It’s apparent playing better at Hoophall is of the utmost importance to the Stags, but even if they win both games, they’re not ready to put that St. Anthony loss out of their minds just yet. It still serves as motivation for a larger goal — another City crown.

“In terms of forgetting that loss, I don’t think that’s possible,” says Jones. “But that game is not the memory we want people to have of DeMatha basketball. We hope people get to see the real DeMatha this time.”

David Auguste is an associate editor for ESPNHS and ESPNHS.com. Follow him on Twitter @ESPNHSAuguste or email him at David.Auguste@espn.com.

Gonzaga College rolls past Whitney Young

January, 8, 2012

WHEELING, W.Va. -- Things couldn’t get any worse for Nate Britt.

Here his Gonzaga College High School (Washington, D.C.) team was lucky to be down three to Whitney Young (Chicago) at the half and Britt had contributed just one steal and one foul.

“It was my worst first half of the year I’d say,” said Britt, a junior point guard who is committed to North Carolina and ranked No. 15 in the ESPNU 60. “I knew we needed to pick it up, but I just couldn’t get it going. I’ve been in a slump the last few games. We were gonna need someone else to step up.”

Enter Kris Jenkins.

The junior forward used his quickness and relentless motor to dominate Whitney Young’s frontcourt to the tune of 21 points and seven rebounds to help Gonzaga (10-0), ranked No. 11 in the POWERADE FAB 50, roll past the Dolphins (6-4) 54-44 Saturday night at the Cancer Research Classic in Wheeling, W.Va.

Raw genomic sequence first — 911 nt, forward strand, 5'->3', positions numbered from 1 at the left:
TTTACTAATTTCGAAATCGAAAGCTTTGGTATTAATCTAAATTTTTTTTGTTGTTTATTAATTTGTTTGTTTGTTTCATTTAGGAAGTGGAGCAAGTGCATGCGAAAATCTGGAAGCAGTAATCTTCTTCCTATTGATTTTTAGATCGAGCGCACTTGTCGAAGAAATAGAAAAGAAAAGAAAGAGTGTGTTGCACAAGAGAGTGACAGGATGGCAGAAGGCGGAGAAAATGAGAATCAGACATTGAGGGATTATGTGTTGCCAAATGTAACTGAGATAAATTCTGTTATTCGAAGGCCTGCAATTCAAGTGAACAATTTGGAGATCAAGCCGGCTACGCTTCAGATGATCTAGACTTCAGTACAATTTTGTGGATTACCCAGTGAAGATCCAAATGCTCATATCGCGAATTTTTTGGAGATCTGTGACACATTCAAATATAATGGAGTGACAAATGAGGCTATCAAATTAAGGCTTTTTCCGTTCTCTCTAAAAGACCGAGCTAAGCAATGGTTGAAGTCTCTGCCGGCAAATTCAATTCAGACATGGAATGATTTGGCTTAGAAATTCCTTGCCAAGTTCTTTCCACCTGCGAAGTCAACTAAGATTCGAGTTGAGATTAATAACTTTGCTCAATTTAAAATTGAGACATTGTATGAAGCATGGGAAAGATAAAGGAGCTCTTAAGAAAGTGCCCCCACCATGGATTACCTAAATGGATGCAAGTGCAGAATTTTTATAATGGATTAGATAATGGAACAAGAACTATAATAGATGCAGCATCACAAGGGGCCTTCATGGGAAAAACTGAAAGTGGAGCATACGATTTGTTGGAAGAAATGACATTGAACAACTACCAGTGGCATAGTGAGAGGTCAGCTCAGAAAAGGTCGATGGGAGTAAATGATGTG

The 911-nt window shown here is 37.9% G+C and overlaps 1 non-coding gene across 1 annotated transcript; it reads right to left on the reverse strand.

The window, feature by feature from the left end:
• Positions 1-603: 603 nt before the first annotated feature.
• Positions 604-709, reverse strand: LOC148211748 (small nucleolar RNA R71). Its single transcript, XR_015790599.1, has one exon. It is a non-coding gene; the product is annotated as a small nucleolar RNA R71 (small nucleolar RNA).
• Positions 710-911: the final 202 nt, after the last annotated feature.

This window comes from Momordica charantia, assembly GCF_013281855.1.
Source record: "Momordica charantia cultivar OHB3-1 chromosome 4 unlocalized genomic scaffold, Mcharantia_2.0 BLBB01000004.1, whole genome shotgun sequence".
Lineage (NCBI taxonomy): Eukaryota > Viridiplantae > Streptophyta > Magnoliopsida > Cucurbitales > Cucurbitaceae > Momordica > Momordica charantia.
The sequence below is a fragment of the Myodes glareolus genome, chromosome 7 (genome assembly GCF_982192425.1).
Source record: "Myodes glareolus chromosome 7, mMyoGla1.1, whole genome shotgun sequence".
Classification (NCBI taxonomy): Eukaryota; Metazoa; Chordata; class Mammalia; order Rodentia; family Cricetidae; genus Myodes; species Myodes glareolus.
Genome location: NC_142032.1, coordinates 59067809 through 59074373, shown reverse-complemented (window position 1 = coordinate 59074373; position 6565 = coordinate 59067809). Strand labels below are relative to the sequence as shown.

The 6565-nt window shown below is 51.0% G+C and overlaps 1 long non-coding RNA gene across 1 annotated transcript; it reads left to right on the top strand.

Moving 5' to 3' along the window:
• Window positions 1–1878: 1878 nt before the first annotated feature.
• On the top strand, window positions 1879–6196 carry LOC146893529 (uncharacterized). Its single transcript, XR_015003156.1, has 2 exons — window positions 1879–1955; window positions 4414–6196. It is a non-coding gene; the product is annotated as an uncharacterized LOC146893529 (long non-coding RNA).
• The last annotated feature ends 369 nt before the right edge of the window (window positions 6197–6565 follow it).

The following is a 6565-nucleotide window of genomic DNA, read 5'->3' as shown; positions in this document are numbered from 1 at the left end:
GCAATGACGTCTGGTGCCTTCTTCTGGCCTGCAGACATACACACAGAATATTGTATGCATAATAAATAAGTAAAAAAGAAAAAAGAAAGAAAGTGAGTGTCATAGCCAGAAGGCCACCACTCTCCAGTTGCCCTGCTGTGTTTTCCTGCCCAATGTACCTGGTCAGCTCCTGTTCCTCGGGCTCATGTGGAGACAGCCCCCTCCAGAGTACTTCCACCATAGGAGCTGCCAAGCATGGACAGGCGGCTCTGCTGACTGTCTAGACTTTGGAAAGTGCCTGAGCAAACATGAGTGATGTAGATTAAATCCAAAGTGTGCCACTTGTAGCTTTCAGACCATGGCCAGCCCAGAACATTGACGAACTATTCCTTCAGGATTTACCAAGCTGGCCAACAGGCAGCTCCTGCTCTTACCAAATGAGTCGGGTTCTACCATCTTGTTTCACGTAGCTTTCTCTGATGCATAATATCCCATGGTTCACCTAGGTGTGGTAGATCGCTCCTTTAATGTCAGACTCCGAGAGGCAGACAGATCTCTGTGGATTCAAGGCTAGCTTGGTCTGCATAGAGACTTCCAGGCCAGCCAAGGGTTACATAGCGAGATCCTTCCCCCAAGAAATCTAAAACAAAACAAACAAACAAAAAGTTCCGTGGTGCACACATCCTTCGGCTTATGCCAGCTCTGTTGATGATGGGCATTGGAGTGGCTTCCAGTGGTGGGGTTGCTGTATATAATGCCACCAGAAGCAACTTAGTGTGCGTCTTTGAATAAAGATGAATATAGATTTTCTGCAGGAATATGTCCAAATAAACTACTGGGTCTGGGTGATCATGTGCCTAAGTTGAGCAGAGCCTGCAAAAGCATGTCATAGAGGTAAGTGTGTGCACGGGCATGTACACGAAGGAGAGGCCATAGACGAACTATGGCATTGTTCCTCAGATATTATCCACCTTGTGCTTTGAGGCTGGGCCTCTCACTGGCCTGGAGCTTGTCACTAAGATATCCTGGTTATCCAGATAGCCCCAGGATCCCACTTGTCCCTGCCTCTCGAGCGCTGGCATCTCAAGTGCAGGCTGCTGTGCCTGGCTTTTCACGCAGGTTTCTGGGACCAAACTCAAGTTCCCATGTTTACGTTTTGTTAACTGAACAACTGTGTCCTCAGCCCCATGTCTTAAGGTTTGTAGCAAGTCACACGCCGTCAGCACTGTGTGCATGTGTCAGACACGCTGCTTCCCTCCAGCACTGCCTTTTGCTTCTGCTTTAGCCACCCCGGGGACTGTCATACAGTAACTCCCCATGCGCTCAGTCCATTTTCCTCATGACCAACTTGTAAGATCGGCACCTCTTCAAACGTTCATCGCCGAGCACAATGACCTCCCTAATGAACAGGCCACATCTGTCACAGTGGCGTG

Jordan Abdur-Ra’oof chipped in with 10 points for Gonzaga, and Jahlil Okafor, who is ranked No. 3 in the ESPNU 25, led Whitney Young with 16 points and eight rebounds.

“I definitely noticed that we needed a boost,” said Jenkins, who was named Most Valuable Player. “They were a lot bigger than me, but I felt like I could beat them with my first step and that worked for me. That was a tough win, but we found a way to get it done.”

The Dolphins jumped on Gonzaga early by pumping the ball inside to Okafor, who overpowered the Eagles' front court scoring 10 points in the first half to give the Dolphins a slim 32-29 lead at the half.

Gonzaga couldn’t get anything going offensively in the first half. They shot just 34 percent from the floor and went 1-of-8 from the 3-point line.

The lone bright spot was Jenkins whose 16 first half points kept them within striking distance.

“We couldn’t hit anything,” Britt said. “We’re usually a lot better shooting the ball so I don’t know what was going on there. Jahlil was killing us in the first half so what we really talked about was turning it up defensively in the second half. We felt like that’s where we’d have the best chance to win.”

By the end of the third quarter, Gonzaga’s intense defensive pressure had caused Whitney Young to commit 18 turnovers. The Eagles only had three.

Midway through the fourth quarter they’d turned those giveaways into a 19-6 run, a deficit the Dolphins couldn’t recover from.

“We know that Whitney Young is a great team and Jahlil is a great player,” Jenkins said. “And they play a tough schedule so we knew that their record didn’t mean anything at all. We are really happy to come away with the win. It’s huge for our program and to do it on national TV was really special.”

Jason Jordan is the basketball editor for ESPNHS. He can be reached at jason.x.jordan.-ND@espn.com. Don't forget to follow him on Twitter: @JayJayESPN.